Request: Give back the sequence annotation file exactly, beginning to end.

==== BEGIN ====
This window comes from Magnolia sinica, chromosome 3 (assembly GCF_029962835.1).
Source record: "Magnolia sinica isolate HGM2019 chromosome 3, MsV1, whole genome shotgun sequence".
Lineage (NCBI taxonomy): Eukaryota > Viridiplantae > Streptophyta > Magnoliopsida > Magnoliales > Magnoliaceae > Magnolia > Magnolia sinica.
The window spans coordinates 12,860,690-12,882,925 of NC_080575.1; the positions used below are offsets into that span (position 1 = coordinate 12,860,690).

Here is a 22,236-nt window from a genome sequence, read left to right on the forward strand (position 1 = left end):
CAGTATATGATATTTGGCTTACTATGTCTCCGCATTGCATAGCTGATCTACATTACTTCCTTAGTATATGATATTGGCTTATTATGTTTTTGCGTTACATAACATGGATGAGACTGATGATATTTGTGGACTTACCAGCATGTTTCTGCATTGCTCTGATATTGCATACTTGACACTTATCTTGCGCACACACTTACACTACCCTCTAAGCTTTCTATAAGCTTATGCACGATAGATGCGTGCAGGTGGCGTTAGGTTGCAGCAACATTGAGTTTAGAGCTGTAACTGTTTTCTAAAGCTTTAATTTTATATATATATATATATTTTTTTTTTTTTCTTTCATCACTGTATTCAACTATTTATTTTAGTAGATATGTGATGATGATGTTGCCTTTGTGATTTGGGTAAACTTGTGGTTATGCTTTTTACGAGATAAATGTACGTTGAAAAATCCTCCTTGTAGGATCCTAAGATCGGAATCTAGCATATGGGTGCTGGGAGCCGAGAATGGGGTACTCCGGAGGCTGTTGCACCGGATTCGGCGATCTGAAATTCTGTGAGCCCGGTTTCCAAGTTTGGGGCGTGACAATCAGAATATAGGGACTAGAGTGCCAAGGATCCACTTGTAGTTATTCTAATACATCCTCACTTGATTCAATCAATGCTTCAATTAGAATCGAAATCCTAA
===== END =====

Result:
This window comes from Magnolia sinica, chromosome 3 (assembly GCF_029962835.1).
Source record: "Magnolia sinica isolate HGM2019 chromosome 3, MsV1, whole genome shotgun sequence".
Lineage (NCBI taxonomy): Eukaryota > Viridiplantae > Streptophyta > Magnoliopsida > Magnoliales > Magnoliaceae > Magnolia > Magnolia sinica.
The window spans coordinates 12,860,690-12,882,925 of NC_080575.1; the positions used below are offsets into that span (position 1 = coordinate 12,860,690).

Here is a 22,236-nt window from a genome sequence, read left to right on the forward strand (position 1 = left end):
CAGTATATGATATTTGGCTTACTATGTCTCCGCATTGCATAGCTGATCTACATTACTTCCTTAGTATATGATATTGGCTTATTATGTTTTTGCGTTACATAACATGGATGAGACTGATGATATTTGTGGACTTACCAGCATGTTTCTGCATTGCTCTGATATTGCATACTTGACACTTATCTTGCGCACACACTTACACTACCCTCTAAGCTTTCTATAAGCTTATGCACGATAGATGCGTGCAGGTGGCGTTAGGTTGCAGCAACATTGAGTTTAGAGCTGTAACTGTTTTCTAAAGCTTTAATTTTATATATATATATATATTTTTTTTTTTTTCTTTCATCACTGTATTCAACTATTTATTTTAGTAGATATGTGATGATGATGTTGCCTTTGTGATTTGGGTAAACTTGTGGTTATGCTTTTTACGAGATAAATGTACGTTGAAAAATCCTCCTTGTAGGATCCTAAGATCGGAATCTAGCATATGGGTGCTGGGAGCCGAGAATGGGGTACTCCGGAGGCTGTTGCACCGGATTCGGCGATCTGAAATTCTGTGAGCCCGGTTTCCAAGTTTGGGGCGTGACAATCAGAATATAGGGACTAGAGTGCCAAGGATCCACTTGTAGTTATTCTAATACATCCTCACTTGATTCAATCAATGCTTCAATTAGAATCGAAATCCTAA